Teacher appraisal: Professional development reviews

Written by: Brian Rossiter | Published:
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Teacher appraisal forms part of established practice in maintained schools and the majority of academies. Brian Rossiter shares practical advice when reviewing performance with colleagues as part of a professional development cycle as we move into a post-Covid world


This article, although focusing on teachers, can be read in relation to school support teams and their professional development/reviews.

As a headteacher I was always brought up on the idea of "reasonableness". I would be held to account for decisions I made as to whether they were legal, aligned with policy and whether they were reasonable. Performance management/appraisal/professional development reviewing has to be seen to be reasonable in the context of the last two years.

A recent article in Headteacher Update touches on this sense of reasonableness and, most importantly, professional development focused on individual teacher’s needs during professional development review meetings (SecEd, 2022).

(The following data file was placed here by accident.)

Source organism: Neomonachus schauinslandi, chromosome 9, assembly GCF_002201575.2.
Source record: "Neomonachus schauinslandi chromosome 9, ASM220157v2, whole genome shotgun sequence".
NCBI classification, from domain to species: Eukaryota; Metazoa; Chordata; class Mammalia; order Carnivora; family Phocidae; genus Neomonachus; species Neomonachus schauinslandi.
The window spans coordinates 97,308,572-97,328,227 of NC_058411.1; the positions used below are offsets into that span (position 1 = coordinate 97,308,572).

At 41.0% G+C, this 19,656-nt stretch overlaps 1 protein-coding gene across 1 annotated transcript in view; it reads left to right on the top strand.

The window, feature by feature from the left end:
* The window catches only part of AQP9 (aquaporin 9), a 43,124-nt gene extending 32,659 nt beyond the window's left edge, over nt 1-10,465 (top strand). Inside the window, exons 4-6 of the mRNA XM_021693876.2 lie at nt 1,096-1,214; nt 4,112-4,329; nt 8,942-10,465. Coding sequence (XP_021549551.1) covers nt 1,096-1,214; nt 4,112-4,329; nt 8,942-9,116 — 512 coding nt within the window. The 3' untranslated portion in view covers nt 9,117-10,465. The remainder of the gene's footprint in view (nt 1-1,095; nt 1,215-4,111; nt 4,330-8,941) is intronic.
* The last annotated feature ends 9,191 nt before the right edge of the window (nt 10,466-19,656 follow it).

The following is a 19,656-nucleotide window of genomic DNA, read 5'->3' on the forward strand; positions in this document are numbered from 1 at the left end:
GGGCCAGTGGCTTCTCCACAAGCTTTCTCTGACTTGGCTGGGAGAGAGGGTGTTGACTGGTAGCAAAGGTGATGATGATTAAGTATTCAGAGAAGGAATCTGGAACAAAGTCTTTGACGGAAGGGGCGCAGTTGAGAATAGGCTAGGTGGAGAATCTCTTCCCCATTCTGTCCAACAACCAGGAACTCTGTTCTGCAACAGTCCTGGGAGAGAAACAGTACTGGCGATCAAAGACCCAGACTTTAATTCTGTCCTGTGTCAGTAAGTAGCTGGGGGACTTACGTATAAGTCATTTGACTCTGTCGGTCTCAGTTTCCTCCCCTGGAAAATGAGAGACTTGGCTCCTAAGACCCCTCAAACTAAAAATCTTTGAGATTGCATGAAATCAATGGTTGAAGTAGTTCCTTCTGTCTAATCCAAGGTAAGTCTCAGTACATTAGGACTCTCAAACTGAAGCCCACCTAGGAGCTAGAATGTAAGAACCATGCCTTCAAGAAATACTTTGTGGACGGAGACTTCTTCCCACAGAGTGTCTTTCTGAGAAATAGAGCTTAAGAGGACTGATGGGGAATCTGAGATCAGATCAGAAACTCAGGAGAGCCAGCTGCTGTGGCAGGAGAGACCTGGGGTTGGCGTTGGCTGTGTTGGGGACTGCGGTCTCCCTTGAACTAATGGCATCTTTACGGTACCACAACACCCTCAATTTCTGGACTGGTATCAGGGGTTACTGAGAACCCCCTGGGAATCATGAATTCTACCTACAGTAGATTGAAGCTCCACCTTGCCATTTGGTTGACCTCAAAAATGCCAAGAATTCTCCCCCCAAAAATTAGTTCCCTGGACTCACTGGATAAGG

In a previous article I wrote for Headteacher Update's sister magazine SecEd, I outlined many elements of good practice when reviewing performance, target-setting and identifying professional development with teachers. Much of the content of that article is still relevant today (Rossiter, 2017).

However, the landscape in which professional development review meetings take place has changed considerably. What follows are some reflections on how professional development reviews can still, and should, take place.